Frank is having trouble installing his Nest Cam. It won't work unless he turns off his firewall. Leo says that's not good. But it's the nature of a firewall, as it blocks a conversation between incoming and outgoing traffic. That's why Leo recommends using a router instead. He can also use the DMZ feature, where he could allow the Nest Cam to bypass protection. Leo doesn't recommend it, but it can be one option.
Cam has an Arris Wi-Fi router hardwired into his computer, but he can't modify the settings. Leo says he should be able to. He should call the cable company and ask them for the password to access the router. Or, instead of using their router, ask them what third party routers they will support and he can buy his own. He'll want a DOCSIS III.
Check out this app: Snoop Snitch in the Google Play store. It will tell him how secure his router is.
William has an Airport Extreme router that disconnects 3-4 times a day. Leo says that's not unusual with routers. They're basically just a dumb computer that sometimes crashes. So he'll have to unplug and reboot it. If it continues after that, it indicates that the router is starting to fail and he'll need to replace it. He can also try rebooting his modem.
Peter's parents have AT&T DSL and it's terrible. Leo says that's because DSL is reliant on the phone lines, and the farther it is from the central hub, the more problematic it can be. If the phone lines are antiquated, that's even worse. He can demand that AT&T upgrade its wires, but then he's really dependent on their good measure. One thing he can do is turn off the Wi-Fi capabilities of the router they gave him and connect his own router. That's likely going to speed up the wireless speed tremendously. Leo like Asus routers.
Dale needs to buy a router for a complex computer network. What's a good one to buy? Leo says that he uses an Asus AC3200. It's very good and very configurable. A good way to extend a wireless network, though, is to use WDS with the prime router and then a wireless extender/repeater about midway. It's always good to use the same brand. But congestion can kill bandwidth.
Tom has a TP-Link powerline adapter and he needs to plug it into his router, but his router is full. Leo recommends getting a hub that will attach to the router and give him more ports. TPLink even makes one. He'll just need to free one up and then plug this in and he'll have several more ports to plug into.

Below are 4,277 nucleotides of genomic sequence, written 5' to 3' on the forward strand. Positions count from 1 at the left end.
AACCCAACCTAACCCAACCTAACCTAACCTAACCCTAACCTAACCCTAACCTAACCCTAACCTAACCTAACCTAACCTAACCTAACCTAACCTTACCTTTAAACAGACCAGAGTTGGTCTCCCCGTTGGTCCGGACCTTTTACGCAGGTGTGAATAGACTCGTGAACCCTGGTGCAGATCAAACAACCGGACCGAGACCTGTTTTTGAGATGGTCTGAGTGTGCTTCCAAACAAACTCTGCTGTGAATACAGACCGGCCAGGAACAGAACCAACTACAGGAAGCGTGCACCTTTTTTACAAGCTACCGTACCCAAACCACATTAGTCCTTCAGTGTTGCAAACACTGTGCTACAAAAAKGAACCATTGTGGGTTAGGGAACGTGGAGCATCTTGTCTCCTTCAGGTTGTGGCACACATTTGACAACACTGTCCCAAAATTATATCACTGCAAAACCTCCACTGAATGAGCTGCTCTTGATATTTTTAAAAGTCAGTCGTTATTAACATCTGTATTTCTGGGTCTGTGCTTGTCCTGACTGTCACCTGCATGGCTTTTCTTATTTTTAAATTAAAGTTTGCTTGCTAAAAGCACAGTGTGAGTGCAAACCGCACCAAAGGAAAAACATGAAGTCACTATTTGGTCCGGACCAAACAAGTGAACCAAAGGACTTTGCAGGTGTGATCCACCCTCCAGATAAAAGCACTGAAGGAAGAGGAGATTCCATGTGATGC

James needs to set up Wi-Fi restrictions on his router. Leo says that it's very router specific, and he can go into his router settings and leave it open by MAC address. He can also schedule internet access. James will need a router that supports Access Control Lists (ACL).
Barry just moved into a condo wired for CAT 5 Ethernet. What does he need to make it all work? Leo says he'll need something that will connect to the internet -- a switch or hub that will plug into his router. The chatroom says he may need at least three routers to work with fiber to create a public and private network. That way he can do some home automation as well. Barry should check out PracticallyNetworked.com for help.
JC has been going through a lot of routers lately, and they just don't perform as promised. Leo says that you get what you pay for and the cheaper routers don't get their firmware updated all that often, if at all. Also getting a dual band router that can run at either 2.4 Ghz or 5 Ghz is beneficial because the 2.4 Ghz is very crowded.
Jim lives in a remote area and he uses LTE as his main internet connection with a 10GB package. He'd like to set up a video security system to check with his cell phone. But since he's hotspotting, he can't use an ethernet connection to communicate.